The Complexity Of A Medical Consultation

By Gerrit Van Wyk.

Peptic ulcers.

When I was at medical school, we were taught high acid levels in the stomach caused peptic ulcers. Lifestyle activities like, smoking, obesity, coffee, and spicy foods aggravated it, and we treated it with antacids and drugs to lower acid levels. If the symptoms were severe, various complex surgeries were performed which not infrequently ended up with a cure worse than the disease.

During the 1980’s, two Australian doctors, James Marshall and Robin Warren, came up with the idea peptic ulcers were caused by a bacterial infection instead, which no-one believed, because common wisdom was no bacteria could grow in stomach acid. When they submitted a paper about it, it was turned down with the comment it was one of the worst papers of the year. To prove he was right, Marshall drank stomach fluid from a patient with a peptic ulcer and promptly developed one as well, which became one of the most famous medical publications ever. Marshall and Warren were awarded a Nobel Prize for their work in 2005. Today we treat peptic ulcers with antibiotics and it works, if… the diagnosis is correct.

Scheduled patient appointments for family practitioners is usually for 15 minutes. That includes the time from when Dan is called to the office and perhaps shuffles in with a walker, introductions: “hi Dan, how are you, how is Sally doing, has your granddaughter delivered yet”, etc., undressing: “just lift your shirt up and drop your pants”, dressing again, and leaving the office. Some research shows the actual consultation time is 9 minutes. It baffles me that we think we can solve problems and particularly complex ones in that short a time.

All doctors are taught a simple formula for diagnosis which is no different from baking a cake; gather information, run some tests if required, make a diagnosis, assign the condition to a category, look up the right treatment, and administer it. The one thing they don’t teach in medical schools is logically reasoning through complex problems. By that I mean following a scientific or learning cycle.

For that you collect information which points to a system of interest, you then add information by examining that system for additional clues, and based on that create a list of possible causes of the problem. Tests are used to eliminate or confirm each item on the list, until a final diagnosis remains. To test the hypothesis or diagnosis, a treatment is given and the outcome observed to see if it solved the problem, and what may be learned from it. If it didn’t, you learn from the experience and run through the cycle again.

For cookie cutter diagnosis a physical examination is often skipped, meaning important information may be missed, diagnostic tests are used to diagnose rather than eliminate or confirm, and there is no learning outcome. It mistakenly assumes negative findings from tests or an examination is a failure, whereas falsifying a hypothesis is a key feature of the scientific method.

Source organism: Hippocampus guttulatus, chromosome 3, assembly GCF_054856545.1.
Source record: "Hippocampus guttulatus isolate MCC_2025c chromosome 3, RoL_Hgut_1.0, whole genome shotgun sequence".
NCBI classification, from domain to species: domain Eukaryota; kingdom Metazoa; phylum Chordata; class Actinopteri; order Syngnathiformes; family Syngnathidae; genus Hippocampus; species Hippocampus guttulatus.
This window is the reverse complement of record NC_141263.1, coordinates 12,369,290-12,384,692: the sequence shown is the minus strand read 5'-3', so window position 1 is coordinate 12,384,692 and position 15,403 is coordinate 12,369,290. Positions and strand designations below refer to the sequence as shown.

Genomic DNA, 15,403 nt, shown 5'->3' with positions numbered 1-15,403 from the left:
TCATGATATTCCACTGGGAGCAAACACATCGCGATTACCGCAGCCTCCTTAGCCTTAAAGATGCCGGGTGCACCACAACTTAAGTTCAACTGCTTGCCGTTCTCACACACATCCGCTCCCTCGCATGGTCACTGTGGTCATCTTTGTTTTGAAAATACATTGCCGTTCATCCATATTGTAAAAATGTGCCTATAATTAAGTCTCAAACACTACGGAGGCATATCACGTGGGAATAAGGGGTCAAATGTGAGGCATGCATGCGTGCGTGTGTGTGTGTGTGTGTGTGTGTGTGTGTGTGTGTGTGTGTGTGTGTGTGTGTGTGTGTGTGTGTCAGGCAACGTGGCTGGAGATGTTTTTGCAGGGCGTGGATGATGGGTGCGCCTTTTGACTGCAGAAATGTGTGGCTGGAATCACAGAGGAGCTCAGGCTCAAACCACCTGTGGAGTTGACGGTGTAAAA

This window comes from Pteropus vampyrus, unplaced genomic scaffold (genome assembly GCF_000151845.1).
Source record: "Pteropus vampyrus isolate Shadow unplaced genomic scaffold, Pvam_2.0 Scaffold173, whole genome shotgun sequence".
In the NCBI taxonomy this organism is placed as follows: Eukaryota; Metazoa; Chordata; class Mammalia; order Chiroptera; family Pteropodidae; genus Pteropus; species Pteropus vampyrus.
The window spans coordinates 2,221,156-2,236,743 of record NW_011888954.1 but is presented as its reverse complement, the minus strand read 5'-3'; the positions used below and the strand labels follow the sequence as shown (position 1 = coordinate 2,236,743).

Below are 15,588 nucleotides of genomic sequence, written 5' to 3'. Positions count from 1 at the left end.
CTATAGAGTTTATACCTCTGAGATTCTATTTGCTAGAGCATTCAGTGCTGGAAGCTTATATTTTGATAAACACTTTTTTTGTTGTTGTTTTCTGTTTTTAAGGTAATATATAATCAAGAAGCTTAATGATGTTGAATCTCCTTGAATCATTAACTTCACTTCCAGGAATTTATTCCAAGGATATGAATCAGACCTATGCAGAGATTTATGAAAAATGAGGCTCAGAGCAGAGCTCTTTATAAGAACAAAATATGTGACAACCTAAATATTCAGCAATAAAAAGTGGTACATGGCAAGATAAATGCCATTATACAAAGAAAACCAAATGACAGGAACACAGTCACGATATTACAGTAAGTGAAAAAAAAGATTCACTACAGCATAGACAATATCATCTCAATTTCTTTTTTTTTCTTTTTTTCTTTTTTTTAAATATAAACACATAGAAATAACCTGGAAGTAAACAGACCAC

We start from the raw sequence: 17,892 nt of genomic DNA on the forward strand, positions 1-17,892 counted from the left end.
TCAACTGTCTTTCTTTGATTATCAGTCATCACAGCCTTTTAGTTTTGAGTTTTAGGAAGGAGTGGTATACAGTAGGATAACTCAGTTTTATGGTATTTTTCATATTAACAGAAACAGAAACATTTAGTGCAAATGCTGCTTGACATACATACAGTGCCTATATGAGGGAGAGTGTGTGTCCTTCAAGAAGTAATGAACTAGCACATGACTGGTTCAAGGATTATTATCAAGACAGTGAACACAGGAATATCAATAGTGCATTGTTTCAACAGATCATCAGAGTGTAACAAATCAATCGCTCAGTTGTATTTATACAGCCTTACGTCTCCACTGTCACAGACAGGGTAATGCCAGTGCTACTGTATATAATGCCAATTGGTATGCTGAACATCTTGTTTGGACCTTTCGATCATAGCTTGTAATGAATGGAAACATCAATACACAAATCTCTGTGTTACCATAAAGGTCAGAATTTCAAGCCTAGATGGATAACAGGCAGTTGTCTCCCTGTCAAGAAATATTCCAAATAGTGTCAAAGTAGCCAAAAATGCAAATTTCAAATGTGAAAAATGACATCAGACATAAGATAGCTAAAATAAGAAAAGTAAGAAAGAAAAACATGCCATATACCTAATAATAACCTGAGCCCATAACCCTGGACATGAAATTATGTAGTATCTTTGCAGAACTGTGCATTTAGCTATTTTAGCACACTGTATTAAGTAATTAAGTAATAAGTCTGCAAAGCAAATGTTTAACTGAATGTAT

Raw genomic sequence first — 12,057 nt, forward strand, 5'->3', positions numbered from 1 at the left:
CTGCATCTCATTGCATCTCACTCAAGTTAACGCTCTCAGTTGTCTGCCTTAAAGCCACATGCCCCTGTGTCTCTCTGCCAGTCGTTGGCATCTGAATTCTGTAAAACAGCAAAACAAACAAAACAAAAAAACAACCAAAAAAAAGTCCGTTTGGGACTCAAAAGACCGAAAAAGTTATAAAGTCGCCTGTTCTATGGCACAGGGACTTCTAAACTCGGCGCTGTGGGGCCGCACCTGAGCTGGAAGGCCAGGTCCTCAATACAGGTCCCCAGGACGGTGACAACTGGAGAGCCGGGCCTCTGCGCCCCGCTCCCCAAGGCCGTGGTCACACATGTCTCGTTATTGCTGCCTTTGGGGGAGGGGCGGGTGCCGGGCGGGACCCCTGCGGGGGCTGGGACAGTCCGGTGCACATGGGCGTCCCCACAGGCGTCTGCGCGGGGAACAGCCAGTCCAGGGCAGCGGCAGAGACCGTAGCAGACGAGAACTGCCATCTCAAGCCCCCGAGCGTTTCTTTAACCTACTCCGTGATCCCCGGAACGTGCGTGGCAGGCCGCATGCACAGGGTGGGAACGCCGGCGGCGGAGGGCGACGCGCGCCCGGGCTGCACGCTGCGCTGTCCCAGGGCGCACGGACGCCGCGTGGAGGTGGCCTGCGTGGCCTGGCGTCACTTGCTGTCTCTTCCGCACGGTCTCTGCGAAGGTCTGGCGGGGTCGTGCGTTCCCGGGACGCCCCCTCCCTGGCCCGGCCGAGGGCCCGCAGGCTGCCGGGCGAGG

The general population, regulatory authorities, planners, consultants, leaders, and academics assume all doctors are the same, but they are not. They show a distribution of knowledge and skills within which most on average will be similar, some more knowledgeable and skilled, and some less. Consequently, diagnostic ability varies amongst them, experts don’t always agree on the same diagnosis, mistakes are made, and doctors change their minds.

There is another bigger problem. That 15- or 9-minute conversation, depending on how you see it, is an enormously complex social interaction influencing decision making, the diagnosis, and treatment. Patients come with perceptions of the doctor and their complaints, nowadays often influenced by a first online consultation with Doctor Google, their cultural background, religion, life experience, friends, etc., impact their expectations about the condition and disease in general. Doctors in turn have expectations of their patients, expectations about patients in general, and are also influenced by culture, religion, experience, the medical community, the health care system, management and funder expectations, etc. It means diagnosis and treatment is not a simple matter. Yet we all treat it as if it is.

The consequences of treatment decisions can be good: the problem is resolved, or bad: the treatment had unwanted side-effects or complications, or was wrong because the diagnosis was incorrect, all of which add a social and economic cost. I had a disagreement recently with someone who said if there are no clear answers it’s better to do something than nothing. I argue it’s better to do nothing than something with an unwanted cost attached to it. Besides, doing nothing is often the best course of action.

Some doctors counter: the treatment I tried worked, forgetting about the placebo effect. If you randomly give patients a treatment or a sugar pill to see if it works, somewhere around 20-40% of patients taking the sugar pill report they are better. To say the active pill works, it must significantly outperform the sugar pill. Studies of sham surgeries show the same outcome. It means if I do something rather than nothing and a patient reports a positive outcome, I don’t know whether my treatment really worked or not, and, if it was placebo, I wasted resources.

No doctor I know of starts the day with the intention to deliberately mess up. But it’s important to know the complexity of how treatment decisions come about and what influence them, because that can unintentionally be the outcome. We should also know their decisions have consequences and there is a social cost to those consequences. The traditional diagnostic formula is obsolete and should be replaced by one emphasizing critical thinking skills.

The people creating curricula and teaching in medical education facilities don’t seem to get that.